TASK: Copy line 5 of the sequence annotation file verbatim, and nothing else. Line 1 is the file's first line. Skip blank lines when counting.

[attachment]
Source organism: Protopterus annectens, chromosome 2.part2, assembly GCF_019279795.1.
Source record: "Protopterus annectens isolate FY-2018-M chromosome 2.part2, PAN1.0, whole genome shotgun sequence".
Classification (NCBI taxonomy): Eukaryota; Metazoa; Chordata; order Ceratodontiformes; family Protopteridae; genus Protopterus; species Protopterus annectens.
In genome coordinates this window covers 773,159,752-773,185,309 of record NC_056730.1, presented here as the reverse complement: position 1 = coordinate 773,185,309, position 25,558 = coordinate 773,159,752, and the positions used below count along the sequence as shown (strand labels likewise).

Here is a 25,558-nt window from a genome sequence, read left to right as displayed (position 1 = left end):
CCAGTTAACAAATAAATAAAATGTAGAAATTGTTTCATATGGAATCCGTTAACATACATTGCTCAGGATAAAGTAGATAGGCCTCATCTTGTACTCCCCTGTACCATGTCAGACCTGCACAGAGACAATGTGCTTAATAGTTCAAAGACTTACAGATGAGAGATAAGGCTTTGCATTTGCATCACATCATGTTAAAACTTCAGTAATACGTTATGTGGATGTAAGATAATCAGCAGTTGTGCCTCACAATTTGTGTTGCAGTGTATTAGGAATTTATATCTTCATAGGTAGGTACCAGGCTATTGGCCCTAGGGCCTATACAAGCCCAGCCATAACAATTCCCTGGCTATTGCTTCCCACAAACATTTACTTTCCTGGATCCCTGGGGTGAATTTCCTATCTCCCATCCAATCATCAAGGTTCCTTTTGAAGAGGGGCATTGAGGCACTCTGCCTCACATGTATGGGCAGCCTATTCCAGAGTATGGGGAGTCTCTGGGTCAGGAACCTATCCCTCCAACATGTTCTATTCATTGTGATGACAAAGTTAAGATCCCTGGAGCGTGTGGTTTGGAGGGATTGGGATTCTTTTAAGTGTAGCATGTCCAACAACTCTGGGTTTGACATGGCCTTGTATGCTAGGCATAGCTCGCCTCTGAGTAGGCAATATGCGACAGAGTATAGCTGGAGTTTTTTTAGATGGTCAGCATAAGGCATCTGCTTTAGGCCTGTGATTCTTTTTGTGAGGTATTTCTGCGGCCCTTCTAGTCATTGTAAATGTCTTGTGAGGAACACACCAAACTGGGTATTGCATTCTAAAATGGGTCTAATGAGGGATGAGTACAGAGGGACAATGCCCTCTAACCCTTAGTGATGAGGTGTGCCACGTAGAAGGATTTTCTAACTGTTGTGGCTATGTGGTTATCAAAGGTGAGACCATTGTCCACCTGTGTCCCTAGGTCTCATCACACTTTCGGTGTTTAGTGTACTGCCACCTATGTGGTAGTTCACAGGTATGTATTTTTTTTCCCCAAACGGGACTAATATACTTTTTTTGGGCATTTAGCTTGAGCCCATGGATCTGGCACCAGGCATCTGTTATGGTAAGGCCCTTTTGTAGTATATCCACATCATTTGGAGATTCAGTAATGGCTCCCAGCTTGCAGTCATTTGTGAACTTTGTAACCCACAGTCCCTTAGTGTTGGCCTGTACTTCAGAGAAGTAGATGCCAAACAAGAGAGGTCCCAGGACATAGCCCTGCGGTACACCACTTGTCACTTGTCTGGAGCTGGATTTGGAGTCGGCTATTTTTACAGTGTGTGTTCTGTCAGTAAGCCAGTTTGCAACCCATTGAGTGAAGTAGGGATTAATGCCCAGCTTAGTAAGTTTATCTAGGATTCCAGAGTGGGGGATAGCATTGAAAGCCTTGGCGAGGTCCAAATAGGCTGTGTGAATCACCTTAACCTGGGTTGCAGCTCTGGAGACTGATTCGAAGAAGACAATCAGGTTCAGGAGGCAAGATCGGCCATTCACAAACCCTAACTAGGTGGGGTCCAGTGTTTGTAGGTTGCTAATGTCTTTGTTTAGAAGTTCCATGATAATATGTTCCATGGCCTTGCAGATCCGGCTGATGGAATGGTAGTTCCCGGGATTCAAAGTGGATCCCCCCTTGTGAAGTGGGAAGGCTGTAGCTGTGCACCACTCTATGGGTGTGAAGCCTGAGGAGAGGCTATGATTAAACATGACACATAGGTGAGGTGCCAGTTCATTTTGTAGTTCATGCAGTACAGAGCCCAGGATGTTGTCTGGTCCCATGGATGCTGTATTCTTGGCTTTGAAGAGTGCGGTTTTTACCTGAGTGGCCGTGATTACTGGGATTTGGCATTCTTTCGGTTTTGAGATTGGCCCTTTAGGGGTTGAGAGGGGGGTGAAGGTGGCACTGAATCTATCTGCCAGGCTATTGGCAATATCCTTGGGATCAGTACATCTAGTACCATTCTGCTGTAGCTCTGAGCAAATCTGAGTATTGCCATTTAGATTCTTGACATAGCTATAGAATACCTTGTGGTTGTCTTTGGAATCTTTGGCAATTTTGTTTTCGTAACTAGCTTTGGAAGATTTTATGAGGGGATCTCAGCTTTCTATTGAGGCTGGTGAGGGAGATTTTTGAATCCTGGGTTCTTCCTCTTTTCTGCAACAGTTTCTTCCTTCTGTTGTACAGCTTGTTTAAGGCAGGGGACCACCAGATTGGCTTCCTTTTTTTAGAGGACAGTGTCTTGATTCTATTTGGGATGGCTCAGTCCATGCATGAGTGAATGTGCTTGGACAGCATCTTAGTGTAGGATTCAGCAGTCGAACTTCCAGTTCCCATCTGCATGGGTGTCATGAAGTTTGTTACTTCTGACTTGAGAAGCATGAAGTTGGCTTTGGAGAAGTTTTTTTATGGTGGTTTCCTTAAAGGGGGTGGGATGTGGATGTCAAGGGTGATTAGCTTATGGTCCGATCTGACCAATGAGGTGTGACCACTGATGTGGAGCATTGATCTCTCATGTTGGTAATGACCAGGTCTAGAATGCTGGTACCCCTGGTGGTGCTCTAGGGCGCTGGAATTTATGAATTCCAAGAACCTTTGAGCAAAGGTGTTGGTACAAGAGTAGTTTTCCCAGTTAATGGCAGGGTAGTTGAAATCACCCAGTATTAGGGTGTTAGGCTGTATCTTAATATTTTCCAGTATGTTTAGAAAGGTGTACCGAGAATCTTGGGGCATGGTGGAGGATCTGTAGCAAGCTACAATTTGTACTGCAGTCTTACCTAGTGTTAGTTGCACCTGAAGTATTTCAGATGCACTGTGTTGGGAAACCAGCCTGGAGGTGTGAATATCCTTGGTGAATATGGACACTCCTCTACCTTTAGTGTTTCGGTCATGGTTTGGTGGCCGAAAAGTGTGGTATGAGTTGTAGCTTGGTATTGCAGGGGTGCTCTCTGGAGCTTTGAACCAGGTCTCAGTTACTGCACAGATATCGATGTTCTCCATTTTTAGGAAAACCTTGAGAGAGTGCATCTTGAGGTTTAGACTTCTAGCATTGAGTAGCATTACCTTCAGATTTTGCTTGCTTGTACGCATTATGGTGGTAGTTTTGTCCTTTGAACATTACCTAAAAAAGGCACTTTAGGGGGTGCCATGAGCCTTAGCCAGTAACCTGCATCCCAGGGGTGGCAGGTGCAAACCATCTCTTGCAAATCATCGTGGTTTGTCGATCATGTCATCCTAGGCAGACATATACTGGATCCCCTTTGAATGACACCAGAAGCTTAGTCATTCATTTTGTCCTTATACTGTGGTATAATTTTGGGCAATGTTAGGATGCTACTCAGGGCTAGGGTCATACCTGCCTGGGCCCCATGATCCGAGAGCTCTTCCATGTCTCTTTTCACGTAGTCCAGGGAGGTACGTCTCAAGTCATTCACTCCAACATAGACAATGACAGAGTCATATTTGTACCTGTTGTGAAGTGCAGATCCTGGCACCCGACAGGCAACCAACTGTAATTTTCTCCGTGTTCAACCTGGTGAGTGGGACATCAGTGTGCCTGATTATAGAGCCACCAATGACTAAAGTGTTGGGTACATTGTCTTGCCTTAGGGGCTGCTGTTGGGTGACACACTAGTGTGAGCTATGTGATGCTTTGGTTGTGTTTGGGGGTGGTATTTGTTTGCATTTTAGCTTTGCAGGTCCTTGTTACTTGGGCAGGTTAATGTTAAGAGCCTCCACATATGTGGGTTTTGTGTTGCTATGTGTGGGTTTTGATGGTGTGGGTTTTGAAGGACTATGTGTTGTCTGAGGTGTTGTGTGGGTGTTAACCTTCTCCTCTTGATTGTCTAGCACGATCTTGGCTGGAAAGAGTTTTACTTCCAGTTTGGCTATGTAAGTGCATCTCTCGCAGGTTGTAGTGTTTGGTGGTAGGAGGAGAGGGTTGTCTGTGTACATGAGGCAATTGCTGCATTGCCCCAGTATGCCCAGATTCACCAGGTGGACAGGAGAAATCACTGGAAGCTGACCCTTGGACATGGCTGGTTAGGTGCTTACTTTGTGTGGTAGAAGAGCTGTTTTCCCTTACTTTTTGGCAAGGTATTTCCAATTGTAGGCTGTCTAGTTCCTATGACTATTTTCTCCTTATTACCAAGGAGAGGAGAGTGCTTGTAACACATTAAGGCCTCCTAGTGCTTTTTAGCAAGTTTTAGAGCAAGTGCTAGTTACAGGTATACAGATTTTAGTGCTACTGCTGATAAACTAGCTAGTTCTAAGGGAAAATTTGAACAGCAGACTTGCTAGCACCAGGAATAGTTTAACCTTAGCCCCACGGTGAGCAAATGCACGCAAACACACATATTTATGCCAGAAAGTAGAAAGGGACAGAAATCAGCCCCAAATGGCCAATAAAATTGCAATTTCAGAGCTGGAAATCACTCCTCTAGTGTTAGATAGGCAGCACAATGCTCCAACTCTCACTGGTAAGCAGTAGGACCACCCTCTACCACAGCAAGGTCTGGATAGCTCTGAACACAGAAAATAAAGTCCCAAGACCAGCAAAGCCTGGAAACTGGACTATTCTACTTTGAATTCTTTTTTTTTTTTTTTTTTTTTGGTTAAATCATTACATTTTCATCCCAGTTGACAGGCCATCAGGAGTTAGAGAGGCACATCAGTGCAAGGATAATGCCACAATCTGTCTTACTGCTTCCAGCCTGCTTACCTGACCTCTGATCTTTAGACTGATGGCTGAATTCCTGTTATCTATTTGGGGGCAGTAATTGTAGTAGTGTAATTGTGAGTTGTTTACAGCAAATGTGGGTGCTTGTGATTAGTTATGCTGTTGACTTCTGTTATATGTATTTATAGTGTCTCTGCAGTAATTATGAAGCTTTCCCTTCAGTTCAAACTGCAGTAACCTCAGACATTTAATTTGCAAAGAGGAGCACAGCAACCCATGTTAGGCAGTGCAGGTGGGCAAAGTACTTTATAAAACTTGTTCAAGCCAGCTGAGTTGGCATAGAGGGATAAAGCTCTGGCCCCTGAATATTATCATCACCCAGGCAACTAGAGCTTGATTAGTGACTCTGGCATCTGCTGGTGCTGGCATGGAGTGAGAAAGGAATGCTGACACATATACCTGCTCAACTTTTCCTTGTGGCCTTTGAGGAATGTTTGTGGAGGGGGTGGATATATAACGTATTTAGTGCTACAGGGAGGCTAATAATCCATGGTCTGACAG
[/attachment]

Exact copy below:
Here is a 25,558-nt window from a genome sequence, read left to right as displayed (position 1 = left end):